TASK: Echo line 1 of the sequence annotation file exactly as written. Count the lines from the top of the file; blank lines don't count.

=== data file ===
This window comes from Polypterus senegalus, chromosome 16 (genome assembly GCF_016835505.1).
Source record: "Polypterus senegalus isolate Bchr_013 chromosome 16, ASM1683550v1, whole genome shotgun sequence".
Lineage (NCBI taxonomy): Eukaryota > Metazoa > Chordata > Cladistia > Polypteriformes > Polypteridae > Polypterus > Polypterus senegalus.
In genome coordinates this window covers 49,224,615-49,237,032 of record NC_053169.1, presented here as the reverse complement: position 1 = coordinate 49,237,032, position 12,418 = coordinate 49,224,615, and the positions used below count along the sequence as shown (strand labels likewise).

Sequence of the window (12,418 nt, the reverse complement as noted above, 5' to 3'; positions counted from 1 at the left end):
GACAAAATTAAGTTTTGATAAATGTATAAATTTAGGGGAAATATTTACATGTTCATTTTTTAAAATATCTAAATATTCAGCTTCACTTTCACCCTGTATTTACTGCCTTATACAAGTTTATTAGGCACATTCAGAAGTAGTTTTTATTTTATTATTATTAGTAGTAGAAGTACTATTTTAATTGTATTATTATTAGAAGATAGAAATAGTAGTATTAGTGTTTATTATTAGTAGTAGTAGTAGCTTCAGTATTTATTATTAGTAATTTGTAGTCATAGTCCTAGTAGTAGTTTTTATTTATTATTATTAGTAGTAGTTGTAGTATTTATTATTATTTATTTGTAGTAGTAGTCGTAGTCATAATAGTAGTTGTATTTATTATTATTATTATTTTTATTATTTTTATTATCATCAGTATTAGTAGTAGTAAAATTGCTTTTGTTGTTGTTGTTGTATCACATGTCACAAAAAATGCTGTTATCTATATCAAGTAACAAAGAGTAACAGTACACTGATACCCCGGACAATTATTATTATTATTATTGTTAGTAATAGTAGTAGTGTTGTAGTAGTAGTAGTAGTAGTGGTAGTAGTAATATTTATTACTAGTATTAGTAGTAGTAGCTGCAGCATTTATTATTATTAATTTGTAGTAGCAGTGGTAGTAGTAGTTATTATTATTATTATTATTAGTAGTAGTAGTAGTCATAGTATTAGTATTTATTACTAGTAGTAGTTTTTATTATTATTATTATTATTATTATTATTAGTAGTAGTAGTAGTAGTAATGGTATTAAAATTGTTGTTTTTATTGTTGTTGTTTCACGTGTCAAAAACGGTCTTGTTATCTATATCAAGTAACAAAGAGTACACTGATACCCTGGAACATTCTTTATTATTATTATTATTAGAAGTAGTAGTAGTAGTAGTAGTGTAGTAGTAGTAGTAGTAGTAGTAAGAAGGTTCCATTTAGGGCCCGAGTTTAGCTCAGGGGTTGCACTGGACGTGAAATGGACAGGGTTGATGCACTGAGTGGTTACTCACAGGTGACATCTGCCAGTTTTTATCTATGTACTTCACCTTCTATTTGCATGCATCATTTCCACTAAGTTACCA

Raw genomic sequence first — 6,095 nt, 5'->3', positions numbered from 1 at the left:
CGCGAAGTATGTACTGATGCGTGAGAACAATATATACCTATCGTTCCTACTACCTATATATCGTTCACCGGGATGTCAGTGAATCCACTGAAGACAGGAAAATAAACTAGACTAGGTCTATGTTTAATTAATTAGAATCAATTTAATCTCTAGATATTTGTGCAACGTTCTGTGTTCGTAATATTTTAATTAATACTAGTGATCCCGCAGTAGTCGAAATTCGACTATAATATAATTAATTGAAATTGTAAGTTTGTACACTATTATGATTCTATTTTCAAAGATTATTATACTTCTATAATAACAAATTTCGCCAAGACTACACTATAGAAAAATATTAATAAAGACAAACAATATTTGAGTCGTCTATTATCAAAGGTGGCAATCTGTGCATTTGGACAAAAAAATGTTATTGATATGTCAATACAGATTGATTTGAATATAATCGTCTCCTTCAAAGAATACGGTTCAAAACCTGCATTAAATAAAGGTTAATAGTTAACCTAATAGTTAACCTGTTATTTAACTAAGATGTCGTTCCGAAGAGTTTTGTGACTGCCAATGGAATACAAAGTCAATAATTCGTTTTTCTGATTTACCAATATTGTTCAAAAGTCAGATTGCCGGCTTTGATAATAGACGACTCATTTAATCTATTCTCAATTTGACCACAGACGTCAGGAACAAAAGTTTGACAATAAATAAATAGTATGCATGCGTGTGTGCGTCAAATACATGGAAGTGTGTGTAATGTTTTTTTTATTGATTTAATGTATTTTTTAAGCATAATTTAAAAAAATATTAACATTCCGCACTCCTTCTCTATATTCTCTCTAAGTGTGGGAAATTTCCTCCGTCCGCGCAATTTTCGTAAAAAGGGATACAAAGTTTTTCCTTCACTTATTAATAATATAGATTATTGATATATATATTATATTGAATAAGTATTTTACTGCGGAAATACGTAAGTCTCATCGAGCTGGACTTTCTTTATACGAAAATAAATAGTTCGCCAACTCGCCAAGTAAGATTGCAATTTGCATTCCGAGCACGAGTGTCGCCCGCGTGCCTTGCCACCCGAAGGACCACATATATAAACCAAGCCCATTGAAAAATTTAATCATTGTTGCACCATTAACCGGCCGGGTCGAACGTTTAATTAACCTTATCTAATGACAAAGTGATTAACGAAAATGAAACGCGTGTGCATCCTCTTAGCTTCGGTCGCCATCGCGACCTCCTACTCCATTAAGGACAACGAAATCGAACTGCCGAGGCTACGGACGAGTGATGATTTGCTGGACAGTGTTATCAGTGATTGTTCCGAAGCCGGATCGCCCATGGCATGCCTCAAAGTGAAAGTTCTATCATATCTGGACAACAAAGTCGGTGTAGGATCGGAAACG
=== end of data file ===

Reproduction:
This window comes from Polypterus senegalus, chromosome 16 (genome assembly GCF_016835505.1).